Of course, bookbinding tools are also sold at our shop, as it was for quite a long time. And they remain to be our most popular products: corner cutting jigs, rounding tools, sewing frames and keys, straight edges and gauges, and more!
Almost all of them went through updates this year as well. For example, all of our corner cutting jigs and rounding tools now come with sizes imprinted on them. This way, you do not need to measure them before using them.
That’s a recent development. And we have plans on adding more things. Check them out if you need an apron, or just want to support us and buy a T-shirt or a mug!
Online Courses and Future Projects
As usual, there are many ideas on how to grow the project and what to do next. This year I hope to launch our first eLearning course finally. In contrast with some other course available online, I decided not to make something dedicated to one of the bookbinding styles, but focus on a single element of a book. This time it is turning in material near book cover’s corners.
Some may be surprised by this choice. But then, we sell these corner cutting jigs so that it may be a reasonable first theme for us!
I started with an idea to showcase some four or five main methods, including 2-3 for paper and cloth covers and 2 for leather. When the course expanded to something like 20 lessons, I understood that I need to focus on paper/cloth covers and leave the leather for the extended course. Otherwise, I’d just never finish the course.
Other ideas include regular interviews, podcasts, additional videos, new sections for posts, etc. Hopefully, with of our new contributors, some of these will launch pretty soon!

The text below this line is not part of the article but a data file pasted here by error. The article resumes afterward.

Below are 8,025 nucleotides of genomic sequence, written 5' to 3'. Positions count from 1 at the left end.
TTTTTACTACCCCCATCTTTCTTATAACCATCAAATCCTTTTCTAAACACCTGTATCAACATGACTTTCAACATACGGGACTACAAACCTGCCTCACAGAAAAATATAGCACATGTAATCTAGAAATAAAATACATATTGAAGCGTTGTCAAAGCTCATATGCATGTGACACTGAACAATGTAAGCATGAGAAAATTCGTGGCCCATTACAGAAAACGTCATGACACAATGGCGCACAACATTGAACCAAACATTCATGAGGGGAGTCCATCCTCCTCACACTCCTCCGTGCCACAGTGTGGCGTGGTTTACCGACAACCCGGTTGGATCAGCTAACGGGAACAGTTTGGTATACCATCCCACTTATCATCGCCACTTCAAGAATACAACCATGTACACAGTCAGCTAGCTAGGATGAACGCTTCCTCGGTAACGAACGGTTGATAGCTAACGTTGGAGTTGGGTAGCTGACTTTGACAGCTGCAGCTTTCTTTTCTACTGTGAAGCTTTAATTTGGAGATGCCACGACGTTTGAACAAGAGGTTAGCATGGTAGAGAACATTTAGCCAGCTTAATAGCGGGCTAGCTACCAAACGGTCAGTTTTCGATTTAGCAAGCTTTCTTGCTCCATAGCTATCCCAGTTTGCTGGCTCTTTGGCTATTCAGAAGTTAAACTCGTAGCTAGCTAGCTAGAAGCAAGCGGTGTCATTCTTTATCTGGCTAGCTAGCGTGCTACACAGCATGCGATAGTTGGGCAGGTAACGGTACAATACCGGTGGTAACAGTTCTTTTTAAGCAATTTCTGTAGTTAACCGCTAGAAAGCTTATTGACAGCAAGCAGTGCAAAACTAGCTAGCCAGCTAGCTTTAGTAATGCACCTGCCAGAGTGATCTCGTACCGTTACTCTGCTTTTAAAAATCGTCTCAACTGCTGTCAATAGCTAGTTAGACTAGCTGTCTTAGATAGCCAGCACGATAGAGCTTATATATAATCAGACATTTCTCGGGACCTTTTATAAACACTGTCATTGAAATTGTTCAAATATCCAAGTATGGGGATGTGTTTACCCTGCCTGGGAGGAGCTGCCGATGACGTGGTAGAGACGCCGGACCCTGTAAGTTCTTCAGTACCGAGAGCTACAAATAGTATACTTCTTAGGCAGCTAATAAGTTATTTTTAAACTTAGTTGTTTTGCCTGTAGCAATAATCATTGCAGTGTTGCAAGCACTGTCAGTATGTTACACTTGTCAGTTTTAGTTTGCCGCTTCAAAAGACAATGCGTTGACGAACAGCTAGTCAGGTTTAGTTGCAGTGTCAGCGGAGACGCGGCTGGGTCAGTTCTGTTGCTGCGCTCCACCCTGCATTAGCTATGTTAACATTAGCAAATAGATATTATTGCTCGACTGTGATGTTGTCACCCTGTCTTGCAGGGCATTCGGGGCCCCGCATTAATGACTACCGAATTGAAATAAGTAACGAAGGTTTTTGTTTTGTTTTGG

By the way, if you’d like to see something on iBookBinding, leave a comment below. We have a lot of ideas, but it is always essential to stay in touch with the audience.
How to Support Us?
Besides buying our tools, there are some other ways to support iBookBinding.
First, follow us on Facebook and Instagram. Like and share our posts. This helps a lot, not only because more people join the community, but because higher engagement rises our confidence that we are making something good and useful.
Another way to give us monetary support is to become our patron on Patreon. The amount pledged to iBookBinding may not seem to be a hoard of money, but it allows us to cover our hosting expenses, and we are grateful to each of our supporters. By the way, that amount tripled during this past year, so the trend is pretty good! Pledges start with only a $1 per month.
Finally, you can buy our merch. It is produced by a partner with production in the US and EU, and we checked the quality before adding it to our Etsy shop.
Thanks for being with us! Next year will be even more exciting!
Please Support us on Patreon!
The minimum level of contribution is only $1 per month.
However, starting with a pledge level of $5, our supporters get at least two digitized vintage books about bookbinding, book history, or book arts per month from us!
These pledges help iBookBinding to continue its work and bring more information about bookbinding and book arts to you!